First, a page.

Polymer donors of nitric oxide improve the treatment of experimental solid tumours with nanosized polymer therapeutics

Milada Šírová*, Veronika Horková, Tomáš Etrych, Petr Chytil, Blanka Říhová, Martin Studenovský

*Corresponding author for this work

Research output: Contribution to journalArticleResearchpeer-review

11 Citations (Scopus)


Polymer carriers based on N-(2-hydroxypropyl)methacrylamide (HPMA) copolymers with incorporated organic nitrates as nitric oxide (NO) donors were designed with the aim to localise NO generation in solid tumours, thus highly increasing the enhanced permeability and retention (EPR) effect. The NO donors were coupled to the polymer carrier either through a stable bond or through a hydrolytically degradable, pH sensitive, bond. In vivo, the co-administration of the polymer NO donor and HPMA copolymer-bound cytotoxic drug (doxorubicin; Dox) resulted in an improvement in the treatment of murine EL4 T-cell lymphoma. The polymer NO donors neither potentiated the in vitro toxicity of the cytotoxic drug nor exerted any effect on in vivo model without the EPR effect, such as BCL1 leukaemia. Thus, an increase in passive accumulation of the nanomedicine carrying cytotoxic drug via NO-enhanced EPR effect was the operative mechanism of action. The most significant improvement in the therapy was observed in a combination treatment with such a polymer conjugate of Dox, which is characterised by increased circulation in the blood and efficient accumulation in solid tumours. Notably, the combination treatment enabled the development of an anti-tumour immune response, which was previously demonstrated as an important feature of HPMA-based polymer cytotoxic drugs.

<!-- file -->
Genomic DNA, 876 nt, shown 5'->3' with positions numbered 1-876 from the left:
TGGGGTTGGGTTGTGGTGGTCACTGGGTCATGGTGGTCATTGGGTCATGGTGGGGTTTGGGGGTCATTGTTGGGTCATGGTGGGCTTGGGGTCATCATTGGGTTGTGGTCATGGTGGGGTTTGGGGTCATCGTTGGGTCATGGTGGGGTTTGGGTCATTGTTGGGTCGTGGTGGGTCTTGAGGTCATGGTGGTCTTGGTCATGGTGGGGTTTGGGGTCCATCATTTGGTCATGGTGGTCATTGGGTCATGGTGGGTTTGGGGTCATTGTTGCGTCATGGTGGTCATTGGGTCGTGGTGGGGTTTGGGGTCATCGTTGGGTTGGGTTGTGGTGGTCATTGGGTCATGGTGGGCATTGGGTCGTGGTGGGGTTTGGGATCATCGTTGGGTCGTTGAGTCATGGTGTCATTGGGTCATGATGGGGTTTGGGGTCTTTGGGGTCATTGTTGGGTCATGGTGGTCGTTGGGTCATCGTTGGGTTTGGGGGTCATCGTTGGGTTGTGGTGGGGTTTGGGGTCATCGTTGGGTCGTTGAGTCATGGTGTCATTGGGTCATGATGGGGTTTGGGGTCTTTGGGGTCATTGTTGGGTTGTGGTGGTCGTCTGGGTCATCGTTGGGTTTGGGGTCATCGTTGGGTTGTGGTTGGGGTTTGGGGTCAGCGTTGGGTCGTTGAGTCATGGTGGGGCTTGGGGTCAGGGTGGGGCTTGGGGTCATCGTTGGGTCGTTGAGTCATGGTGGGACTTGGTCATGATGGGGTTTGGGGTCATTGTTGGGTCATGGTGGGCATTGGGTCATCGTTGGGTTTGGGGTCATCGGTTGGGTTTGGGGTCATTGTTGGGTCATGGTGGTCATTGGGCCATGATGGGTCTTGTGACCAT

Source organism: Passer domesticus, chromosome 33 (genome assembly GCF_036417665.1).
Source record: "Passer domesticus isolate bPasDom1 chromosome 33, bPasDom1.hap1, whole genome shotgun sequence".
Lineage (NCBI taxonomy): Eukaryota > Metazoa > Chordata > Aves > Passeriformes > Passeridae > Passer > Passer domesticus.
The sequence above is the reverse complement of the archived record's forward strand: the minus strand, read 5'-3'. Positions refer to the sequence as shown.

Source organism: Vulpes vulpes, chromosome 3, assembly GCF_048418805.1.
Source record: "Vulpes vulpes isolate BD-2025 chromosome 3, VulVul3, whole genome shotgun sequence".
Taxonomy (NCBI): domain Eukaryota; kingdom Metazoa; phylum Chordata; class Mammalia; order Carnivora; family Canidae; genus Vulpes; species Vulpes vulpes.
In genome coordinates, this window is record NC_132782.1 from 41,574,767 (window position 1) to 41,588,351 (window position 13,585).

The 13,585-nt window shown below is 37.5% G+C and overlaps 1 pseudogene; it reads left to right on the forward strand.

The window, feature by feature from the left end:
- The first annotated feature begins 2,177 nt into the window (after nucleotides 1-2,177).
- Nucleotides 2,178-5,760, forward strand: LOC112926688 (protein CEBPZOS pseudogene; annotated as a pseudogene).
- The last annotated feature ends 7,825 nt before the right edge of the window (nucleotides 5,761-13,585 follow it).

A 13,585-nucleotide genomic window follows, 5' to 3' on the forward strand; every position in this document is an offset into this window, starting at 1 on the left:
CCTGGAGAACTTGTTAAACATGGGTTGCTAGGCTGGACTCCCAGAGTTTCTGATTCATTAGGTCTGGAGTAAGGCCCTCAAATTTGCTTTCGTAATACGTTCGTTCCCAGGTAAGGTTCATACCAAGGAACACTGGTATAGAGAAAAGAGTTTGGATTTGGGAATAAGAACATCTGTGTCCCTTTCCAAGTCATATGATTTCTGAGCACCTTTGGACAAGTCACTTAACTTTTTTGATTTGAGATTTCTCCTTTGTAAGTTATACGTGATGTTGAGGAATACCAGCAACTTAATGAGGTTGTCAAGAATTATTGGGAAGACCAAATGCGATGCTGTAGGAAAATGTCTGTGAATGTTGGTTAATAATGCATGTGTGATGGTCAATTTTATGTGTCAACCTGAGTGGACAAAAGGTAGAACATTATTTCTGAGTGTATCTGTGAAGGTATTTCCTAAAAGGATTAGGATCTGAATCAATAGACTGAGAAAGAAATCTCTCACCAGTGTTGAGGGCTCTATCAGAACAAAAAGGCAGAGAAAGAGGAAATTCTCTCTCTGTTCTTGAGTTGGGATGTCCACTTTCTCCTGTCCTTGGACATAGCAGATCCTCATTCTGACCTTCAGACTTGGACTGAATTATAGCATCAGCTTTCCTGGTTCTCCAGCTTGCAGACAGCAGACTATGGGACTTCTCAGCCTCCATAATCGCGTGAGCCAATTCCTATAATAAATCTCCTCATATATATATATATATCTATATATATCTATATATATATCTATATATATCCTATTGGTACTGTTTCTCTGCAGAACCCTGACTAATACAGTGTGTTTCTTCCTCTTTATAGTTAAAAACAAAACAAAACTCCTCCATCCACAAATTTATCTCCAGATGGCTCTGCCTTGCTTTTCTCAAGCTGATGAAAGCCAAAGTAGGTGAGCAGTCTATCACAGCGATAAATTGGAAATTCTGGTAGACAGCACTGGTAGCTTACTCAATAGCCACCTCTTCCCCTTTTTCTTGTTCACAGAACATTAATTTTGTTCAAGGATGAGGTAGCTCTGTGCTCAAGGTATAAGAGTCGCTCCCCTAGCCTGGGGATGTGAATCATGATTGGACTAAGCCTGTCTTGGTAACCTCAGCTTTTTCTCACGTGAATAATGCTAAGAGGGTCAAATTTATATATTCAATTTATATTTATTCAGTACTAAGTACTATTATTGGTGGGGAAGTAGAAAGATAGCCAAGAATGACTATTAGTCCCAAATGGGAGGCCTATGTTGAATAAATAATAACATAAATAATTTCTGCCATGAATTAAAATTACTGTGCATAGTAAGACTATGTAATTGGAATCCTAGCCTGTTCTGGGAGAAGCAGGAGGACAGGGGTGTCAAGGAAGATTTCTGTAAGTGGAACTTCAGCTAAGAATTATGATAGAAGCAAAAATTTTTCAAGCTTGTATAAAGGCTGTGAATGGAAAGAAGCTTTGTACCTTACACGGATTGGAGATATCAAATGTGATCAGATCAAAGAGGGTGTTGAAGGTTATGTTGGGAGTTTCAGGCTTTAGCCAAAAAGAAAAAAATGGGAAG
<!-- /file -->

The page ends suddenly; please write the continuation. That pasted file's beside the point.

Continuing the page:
Original languageEnglish
Pages (from-to)796-808
Number of pages13
JournalJournal of Drug Targeting
Issue number9-10
Publication statusPublished - 26 Nov 2017
Externally publishedYes


  • Drug delivery
  • EL4 lymphoma
  • HPMA copolymers
  • anti-tumour immune response
  • enhanced EPR effect
  • polymer NO donor
  • polymer cytotoxic drugs
  • solid tumour treatment


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